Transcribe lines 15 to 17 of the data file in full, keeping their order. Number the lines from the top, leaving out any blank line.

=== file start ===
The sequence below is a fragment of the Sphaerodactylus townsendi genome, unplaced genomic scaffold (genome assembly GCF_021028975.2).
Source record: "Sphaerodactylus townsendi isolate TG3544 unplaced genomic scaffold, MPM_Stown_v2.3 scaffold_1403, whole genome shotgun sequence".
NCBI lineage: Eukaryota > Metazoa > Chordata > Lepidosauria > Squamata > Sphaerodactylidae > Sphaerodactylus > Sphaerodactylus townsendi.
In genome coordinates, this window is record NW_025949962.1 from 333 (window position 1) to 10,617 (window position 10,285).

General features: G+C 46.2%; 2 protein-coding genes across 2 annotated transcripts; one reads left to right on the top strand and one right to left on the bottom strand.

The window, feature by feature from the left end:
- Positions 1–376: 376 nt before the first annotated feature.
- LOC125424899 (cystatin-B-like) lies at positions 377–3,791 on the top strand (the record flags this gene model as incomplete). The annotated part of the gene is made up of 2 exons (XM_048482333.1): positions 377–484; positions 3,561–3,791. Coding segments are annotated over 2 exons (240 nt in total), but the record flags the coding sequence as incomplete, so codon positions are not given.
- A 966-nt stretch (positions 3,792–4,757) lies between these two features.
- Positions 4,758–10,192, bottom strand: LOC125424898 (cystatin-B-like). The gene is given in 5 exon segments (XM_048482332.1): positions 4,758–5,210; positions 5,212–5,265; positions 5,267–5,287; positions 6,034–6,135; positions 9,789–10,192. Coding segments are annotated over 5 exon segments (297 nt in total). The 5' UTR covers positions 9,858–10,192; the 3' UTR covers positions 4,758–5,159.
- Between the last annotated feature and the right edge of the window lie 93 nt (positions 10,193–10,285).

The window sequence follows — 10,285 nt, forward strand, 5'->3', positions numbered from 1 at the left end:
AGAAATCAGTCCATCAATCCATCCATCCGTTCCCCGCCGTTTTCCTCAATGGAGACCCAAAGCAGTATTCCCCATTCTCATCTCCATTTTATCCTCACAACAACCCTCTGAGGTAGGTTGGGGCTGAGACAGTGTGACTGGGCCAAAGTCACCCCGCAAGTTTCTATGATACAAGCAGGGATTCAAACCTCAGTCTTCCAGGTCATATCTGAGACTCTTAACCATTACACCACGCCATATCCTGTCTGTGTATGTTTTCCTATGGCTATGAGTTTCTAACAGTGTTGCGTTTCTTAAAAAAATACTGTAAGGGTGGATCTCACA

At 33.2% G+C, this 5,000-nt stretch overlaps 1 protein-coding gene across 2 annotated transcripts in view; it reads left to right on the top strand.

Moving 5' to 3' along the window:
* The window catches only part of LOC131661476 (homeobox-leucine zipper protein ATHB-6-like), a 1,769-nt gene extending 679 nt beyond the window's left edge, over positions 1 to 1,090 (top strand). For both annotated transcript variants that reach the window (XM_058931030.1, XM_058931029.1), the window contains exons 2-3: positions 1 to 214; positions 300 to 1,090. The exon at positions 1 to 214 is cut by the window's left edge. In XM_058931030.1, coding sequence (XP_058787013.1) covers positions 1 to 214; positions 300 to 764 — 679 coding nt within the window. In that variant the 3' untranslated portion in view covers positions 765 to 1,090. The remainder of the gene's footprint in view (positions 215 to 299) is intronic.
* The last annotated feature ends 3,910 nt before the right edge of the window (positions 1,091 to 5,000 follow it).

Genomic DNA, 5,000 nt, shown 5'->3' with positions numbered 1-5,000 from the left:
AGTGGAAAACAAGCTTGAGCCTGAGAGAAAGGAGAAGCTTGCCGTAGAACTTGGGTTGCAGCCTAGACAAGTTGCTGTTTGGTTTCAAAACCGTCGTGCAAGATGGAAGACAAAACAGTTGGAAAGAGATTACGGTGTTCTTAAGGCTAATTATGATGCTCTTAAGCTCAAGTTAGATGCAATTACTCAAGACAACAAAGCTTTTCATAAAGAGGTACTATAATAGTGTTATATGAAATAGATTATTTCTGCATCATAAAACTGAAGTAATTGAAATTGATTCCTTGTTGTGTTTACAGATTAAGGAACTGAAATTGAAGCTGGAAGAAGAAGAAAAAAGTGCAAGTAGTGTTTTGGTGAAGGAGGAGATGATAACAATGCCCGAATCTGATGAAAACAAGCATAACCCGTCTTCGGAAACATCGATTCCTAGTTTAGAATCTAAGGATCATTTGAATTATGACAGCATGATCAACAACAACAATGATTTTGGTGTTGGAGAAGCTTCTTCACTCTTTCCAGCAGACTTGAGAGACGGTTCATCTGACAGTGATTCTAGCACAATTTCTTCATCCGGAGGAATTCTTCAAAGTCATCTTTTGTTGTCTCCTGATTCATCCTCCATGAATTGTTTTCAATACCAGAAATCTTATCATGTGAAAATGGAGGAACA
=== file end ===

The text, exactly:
Moving 5' to 3' along the window:
* The window catches only part of LOC131661476 (homeobox-leucine zipper protein ATHB-6-like), a 1,769-nt gene extending 679 nt beyond the window's left edge, over positions 1 to 1,090 (top strand). For both annotated transcript variants that reach the window (XM_058931030.1, XM_058931029.1), the window contains exons 2-3: positions 1 to 214; positions 300 to 1,090. The exon at positions 1 to 214 is cut by the window's left edge. In XM_058931030.1, coding sequence (XP_058787013.1) covers positions 1 to 214; positions 300 to 764 — 679 coding nt within the window. In that variant the 3' untranslated portion in view covers positions 765 to 1,090. The remainder of the gene's footprint in view (positions 215 to 299) is intronic.
* The last annotated feature ends 3,910 nt before the right edge of the window (positions 1,091 to 5,000 follow it).